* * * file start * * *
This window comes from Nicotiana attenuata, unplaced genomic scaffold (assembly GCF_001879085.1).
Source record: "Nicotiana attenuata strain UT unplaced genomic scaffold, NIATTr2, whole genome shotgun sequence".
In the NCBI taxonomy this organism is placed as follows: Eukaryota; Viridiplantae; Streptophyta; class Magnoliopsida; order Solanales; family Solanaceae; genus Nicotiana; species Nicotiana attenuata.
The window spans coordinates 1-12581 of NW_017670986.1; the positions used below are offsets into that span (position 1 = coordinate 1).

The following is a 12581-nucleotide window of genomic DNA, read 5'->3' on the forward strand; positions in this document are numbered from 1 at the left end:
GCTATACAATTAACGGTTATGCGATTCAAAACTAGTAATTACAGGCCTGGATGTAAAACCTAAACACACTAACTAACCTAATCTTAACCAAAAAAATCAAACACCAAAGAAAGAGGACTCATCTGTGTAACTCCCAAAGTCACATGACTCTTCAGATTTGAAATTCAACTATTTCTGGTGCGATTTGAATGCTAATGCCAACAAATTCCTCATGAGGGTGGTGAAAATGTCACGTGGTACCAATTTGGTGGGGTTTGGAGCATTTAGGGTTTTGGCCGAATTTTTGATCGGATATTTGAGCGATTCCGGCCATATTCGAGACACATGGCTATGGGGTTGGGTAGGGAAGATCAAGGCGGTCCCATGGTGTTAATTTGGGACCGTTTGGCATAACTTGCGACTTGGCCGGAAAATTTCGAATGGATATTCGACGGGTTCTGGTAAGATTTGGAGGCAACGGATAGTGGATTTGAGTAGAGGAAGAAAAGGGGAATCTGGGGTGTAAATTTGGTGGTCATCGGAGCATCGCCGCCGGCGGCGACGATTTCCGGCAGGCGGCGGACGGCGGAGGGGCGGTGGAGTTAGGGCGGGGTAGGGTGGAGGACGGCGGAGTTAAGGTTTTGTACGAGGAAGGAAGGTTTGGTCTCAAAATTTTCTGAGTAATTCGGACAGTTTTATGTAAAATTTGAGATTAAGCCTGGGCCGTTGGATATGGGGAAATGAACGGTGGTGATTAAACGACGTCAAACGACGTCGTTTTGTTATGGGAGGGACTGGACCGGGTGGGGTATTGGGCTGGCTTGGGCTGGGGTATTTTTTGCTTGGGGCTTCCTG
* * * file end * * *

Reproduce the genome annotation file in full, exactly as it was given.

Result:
This window comes from Nicotiana attenuata, unplaced genomic scaffold (assembly GCF_001879085.1).
Source record: "Nicotiana attenuata strain UT unplaced genomic scaffold, NIATTr2, whole genome shotgun sequence".
In the NCBI taxonomy this organism is placed as follows: Eukaryota; Viridiplantae; Streptophyta; class Magnoliopsida; order Solanales; family Solanaceae; genus Nicotiana; species Nicotiana attenuata.
The window spans coordinates 1-12581 of NW_017670986.1; the positions used below are offsets into that span (position 1 = coordinate 1).

The following is a 12581-nucleotide window of genomic DNA, read 5'->3' on the forward strand; positions in this document are numbered from 1 at the left end:
GCTATACAATTAACGGTTATGCGATTCAAAACTAGTAATTACAGGCCTGGATGTAAAACCTAAACACACTAACTAACCTAATCTTAACCAAAAAAATCAAACACCAAAGAAAGAGGACTCATCTGTGTAACTCCCAAAGTCACATGACTCTTCAGATTTGAAATTCAACTATTTCTGGTGCGATTTGAATGCTAATGCCAACAAATTCCTCATGAGGGTGGTGAAAATGTCACGTGGTACCAATTTGGTGGGGTTTGGAGCATTTAGGGTTTTGGCCGAATTTTTGATCGGATATTTGAGCGATTCCGGCCATATTCGAGACACATGGCTATGGGGTTGGGTAGGGAAGATCAAGGCGGTCCCATGGTGTTAATTTGGGACCGTTTGGCATAACTTGCGACTTGGCCGGAAAATTTCGAATGGATATTCGACGGGTTCTGGTAAGATTTGGAGGCAACGGATAGTGGATTTGAGTAGAGGAAGAAAAGGGGAATCTGGGGTGTAAATTTGGTGGTCATCGGAGCATCGCCGCCGGCGGCGACGATTTCCGGCAGGCGGCGGACGGCGGAGGGGCGGTGGAGTTAGGGCGGGGTAGGGTGGAGGACGGCGGAGTTAAGGTTTTGTACGAGGAAGGAAGGTTTGGTCTCAAAATTTTCTGAGTAATTCGGACAGTTTTATGTAAAATTTGAGATTAAGCCTGGGCCGTTGGATATGGGGAAATGAACGGTGGTGATTAAACGACGTCAAACGACGTCGTTTTGTTATGGGAGGGACTGGACCGGGTGGGGTATTGGGCTGGCTTGGGCTGGGGTATTTTTTGCTTGGGGCTTCCTG